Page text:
B.C. Addictions Minister Judy Darcy has no illusions about the current state of British Columbia’s recovery houses and the risk that the bad ones pose to anyone seeking safe, quality care.
Nor is she alone when she calls it “the wild, wild West.”
Anyone able to build a website and rent a house can operate a so-called recovery house. Like a game of whack-a-mole, even when inspectors try to shut down the worst ones, they spring up somewhere else.
That said, the regulations they’re supposed to enforce are so vaguely worded that it’s easier for bylaw inspectors to shut places down for garbage infractions than for failure to provide the most basic of services like food and a clean bed to people desperate for help.
Even the most deplorable ones have never been taken to court by the province, let alone fined or convicted which makes the penalties of up to $10,000 moot.
It’s taken two years, but this week Darcy — along with Health Minister Adrian Dix and Social Development Minister Shane Simpson — took the first steps toward bringing some order to the chaos and overturning years of neglect.
In two separate announcements, what they’re offering is both the stick of tighter regulations and enforcement as well as the carrot of more money for operations and training staff.
The carrots announced Friday include $4,000 grants available immediately to registered and licensed recovery home operators to offset the costs of training for staff before tougher regulations come into force on Dec. 1.
On Oct. 1, the per-diem rate paid for the treatment of people on social assistance will be raised after more than a decade without an increase. Recovery houses on the provincial registry will get a 17-per-cent increase to $35.90, while recovery houses licensed by the regional health authorities will jump to $45 from $40.
The sticks are new regulations that for the first time require things like qualified staff, which common sense should have dictated years ago as essential. Recovery houses will have to provide detailed information about what programs and services they offer. Again, this seems a no-brainer, as does requiring operators to develop personal service plans for each resident and support them as they transition out of residential care.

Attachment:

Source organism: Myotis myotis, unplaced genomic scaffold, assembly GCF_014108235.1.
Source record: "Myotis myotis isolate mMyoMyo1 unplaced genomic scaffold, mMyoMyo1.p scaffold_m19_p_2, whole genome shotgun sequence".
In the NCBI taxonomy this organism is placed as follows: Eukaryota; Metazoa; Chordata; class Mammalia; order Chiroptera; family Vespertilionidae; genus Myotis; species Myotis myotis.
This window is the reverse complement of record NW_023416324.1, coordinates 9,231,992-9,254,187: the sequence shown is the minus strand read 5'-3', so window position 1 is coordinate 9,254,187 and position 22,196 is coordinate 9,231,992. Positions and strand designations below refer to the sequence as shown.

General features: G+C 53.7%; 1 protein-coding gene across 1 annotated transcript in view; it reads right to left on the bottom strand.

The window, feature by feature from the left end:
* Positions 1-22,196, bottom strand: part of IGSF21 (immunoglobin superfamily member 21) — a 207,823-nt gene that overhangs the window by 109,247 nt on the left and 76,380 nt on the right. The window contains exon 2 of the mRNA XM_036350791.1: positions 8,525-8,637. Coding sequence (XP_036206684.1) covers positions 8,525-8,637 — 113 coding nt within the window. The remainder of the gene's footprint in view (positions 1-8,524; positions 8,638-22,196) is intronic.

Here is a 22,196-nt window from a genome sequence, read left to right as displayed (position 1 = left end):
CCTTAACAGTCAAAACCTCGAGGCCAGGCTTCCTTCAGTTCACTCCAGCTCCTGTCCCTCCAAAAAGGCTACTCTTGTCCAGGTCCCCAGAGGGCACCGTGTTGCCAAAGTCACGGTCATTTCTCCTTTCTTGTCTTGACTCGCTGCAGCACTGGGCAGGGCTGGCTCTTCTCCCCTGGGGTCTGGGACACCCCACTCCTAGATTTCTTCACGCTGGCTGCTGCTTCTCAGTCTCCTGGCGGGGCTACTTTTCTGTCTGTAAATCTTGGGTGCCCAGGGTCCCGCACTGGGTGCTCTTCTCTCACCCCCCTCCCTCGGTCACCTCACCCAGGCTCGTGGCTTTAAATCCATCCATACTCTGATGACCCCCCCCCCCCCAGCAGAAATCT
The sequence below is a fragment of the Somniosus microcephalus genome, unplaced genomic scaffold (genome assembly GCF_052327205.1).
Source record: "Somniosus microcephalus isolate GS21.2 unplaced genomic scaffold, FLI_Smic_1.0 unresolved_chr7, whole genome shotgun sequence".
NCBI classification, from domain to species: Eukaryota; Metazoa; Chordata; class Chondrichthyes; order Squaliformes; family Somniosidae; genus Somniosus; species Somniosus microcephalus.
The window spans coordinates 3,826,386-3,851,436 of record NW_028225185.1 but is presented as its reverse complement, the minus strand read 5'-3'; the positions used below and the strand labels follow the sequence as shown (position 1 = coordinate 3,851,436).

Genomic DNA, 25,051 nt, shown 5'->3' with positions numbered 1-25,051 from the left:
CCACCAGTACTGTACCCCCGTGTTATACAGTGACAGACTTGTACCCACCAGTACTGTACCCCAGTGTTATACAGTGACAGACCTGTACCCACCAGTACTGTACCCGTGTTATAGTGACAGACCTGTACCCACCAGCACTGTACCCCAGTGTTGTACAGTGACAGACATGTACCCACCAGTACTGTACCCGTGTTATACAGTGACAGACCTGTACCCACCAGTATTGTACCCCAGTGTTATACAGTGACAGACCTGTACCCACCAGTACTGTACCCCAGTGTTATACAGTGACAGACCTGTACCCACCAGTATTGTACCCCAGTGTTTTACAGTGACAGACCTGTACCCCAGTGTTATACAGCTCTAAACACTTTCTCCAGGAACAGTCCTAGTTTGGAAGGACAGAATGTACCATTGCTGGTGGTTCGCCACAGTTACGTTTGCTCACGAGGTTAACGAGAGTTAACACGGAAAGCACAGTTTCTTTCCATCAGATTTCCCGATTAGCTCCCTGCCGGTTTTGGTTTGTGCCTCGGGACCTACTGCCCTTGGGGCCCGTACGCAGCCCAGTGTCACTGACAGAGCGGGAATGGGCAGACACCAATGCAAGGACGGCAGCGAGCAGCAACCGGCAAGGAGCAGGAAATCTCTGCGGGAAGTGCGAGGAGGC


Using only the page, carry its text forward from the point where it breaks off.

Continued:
As for enforcement, the “incremental, remedial approach” to complaints has been scrapped and replaced with the power to take immediate action rather than waiting for a month and giving written notice to the operators.
Darcy is also among the first to admit that much, much more needs to be done to rein in bad operators whose purported treatment houses are flophouses and to provide addicts and their families with the resources they need to discern the good from the bad.
More than most, the minister knows the toll that poor funding and lack of regulation is taking both on addicts who seek help and on their loved ones. She’s haunted by meetings she’s had with the loved ones of those who have died in care and those who couldn’t get the services they needed.
“It’s the most difficult thing that I have to do and, of course, it moves me to my core,” she said in an interview following the announcement. “People say, ‘Do you ever get used to it?’ Of course I don’t. If you ever get used to it, you’re doing the wrong job.
“But I try and take that to drive me and to drive our government to do more and to move quickly and act on all fronts and having said that, there’s a lot to do. There’s really, really a lot to do.”
Among those she’s met are the two mothers of men who died within days of each other in December under deplorable conditions in two provincially registered recovery houses run by Step By Step.
It was four to six hours before 22-year-old Zach Plett’s body was found after he overdosed and died. On Christmas Eve, a 35-year-old man died at a different Step by Step house. It was two days before his body was found by other residents.
Two years before those men died, the provincial registrar had received dozens of complaints and issued dozens of non-compliances orders. Both houses remained on the registry until this summer when owner/operator Debbie Johnson voluntarily closed them.
After years of relentless advocacy Susan Sanderson, executive director of Realistic Recovery Society, was happy to host the ministers’ Friday announcement at one of its houses. She wants to believe Darcy that these are just first steps since the per-diem rate is still short of the $40 she and others lobbied for and remains a small fraction of what people who aren’t on welfare are charged — charges that can run up to $350 a day.
Having taken these long overdue and much-needed initial steps, maybe Darcy and her colleagues can take another logical next step to support working people getting access recovery who — without access to employee benefit plans — can’t afford the cost of treatment.
They shouldn’t have to wait until they’re destitute to get care, any more than someone on welfare should be deprived of help.
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